Putting a Line on Cats

With the understanding of good basic line strength in hand, think about the structure where you want to fish. Many sizeable cats, like Blue Cats and Channel Cats, like deep, fast water, which often means open rocks below, and long lines out. Here, a wimpy line will get nicked on an edge, and snap like a Tostito under pressure, so using braid, or a fluorocarbon monofilament will yield better results than standard nylon. Fluorocarbon’s main setback, is its lower flexibility than the others, and a higher cost, but its durability may make it worth the extra investment.

Wood structure, while less likely to break a line directly, can foul your line, if the current sweeps it into the “woods”, and this may make a really strong braid the best option in these conditions, as it will withstand the most direct pulling force of any of the line types, and won’t be weakened by a lot of hard pulls, in an effort to break off the leader, and retrieve the main line. Abrasion is a big enemy of braid, though, so be sure to examine the line carefully, if it has been wrapped up and pulled hard around some structure.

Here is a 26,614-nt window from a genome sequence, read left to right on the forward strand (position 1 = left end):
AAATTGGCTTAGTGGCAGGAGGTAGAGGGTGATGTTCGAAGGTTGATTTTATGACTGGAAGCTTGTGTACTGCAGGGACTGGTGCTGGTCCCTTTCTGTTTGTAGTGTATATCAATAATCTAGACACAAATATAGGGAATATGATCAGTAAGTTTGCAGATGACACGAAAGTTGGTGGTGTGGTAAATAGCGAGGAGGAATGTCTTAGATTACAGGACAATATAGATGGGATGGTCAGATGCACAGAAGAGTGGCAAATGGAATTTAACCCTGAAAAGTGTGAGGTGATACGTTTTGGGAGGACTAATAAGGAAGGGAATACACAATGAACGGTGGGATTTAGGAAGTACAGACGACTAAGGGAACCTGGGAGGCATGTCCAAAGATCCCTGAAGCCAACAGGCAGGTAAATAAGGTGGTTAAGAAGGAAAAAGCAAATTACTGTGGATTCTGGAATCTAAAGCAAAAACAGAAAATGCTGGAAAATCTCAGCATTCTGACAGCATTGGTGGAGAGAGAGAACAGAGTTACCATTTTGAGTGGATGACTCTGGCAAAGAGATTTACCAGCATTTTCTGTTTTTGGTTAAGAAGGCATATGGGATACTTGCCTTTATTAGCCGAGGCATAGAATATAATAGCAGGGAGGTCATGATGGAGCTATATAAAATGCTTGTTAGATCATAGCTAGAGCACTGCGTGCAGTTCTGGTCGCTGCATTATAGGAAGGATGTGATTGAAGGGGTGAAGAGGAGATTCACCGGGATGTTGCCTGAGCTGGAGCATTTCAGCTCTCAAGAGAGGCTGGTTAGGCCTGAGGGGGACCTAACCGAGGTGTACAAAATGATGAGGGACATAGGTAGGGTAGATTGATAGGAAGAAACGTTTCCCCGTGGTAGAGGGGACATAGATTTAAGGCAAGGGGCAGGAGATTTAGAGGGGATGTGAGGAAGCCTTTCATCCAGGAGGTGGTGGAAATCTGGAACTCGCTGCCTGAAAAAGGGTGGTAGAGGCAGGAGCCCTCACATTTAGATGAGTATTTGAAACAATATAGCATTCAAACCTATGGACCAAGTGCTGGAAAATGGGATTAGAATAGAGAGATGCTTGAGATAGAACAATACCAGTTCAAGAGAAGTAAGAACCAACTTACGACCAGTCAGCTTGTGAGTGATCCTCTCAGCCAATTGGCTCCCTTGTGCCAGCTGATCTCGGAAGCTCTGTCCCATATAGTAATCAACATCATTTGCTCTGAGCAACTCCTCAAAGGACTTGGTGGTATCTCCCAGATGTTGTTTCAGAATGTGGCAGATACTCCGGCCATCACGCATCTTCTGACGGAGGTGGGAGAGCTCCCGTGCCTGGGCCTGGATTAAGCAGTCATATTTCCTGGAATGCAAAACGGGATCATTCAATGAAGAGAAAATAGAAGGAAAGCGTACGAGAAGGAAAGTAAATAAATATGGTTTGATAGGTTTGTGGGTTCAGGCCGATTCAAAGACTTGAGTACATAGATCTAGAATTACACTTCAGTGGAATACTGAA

In situations with heavier sinkers, braid has the best qualities, overall, and, with a spinning rig, makes a great casting line, in spite of its strength. Combined with a baitcasting reel on a stout rod, a braid line is a tough one to beat, for chasing the really heavy fish.

Copolymer is a good cost-alternative to braids or fluorocarbon, and provides some improvement over nylon monofilament’s higher stretch and lower abrasion tolerance. It is generally a bit thicker than monofilament, at the same strength rating.

For leaders, a good nylon monofilament is often the best choice, simply because of its soft feel, light weight and low detectability, which make it perfect for the business end of the rig. Don’t go too light, though (12 lb. test or so, where decent fish are involved), or you’ll lose too many hard-working cats to justify your fishing time.

Picking a good line for catfishing is really just a matter of balancing your gear, your quarry, and your anticipated structure, to narrow down your best options. A bit more investment in a quality line may prove to be a good thing, in the long run, when you hook a real lunker. Experimentation will reveal the best lines for your personal tastes, equipment and fishing locale.

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Dan Eggertsen is a fellow catfish fishing enthusiast to the point of obsession. :) He's been providing solid advice on catfish fishing since 2004.

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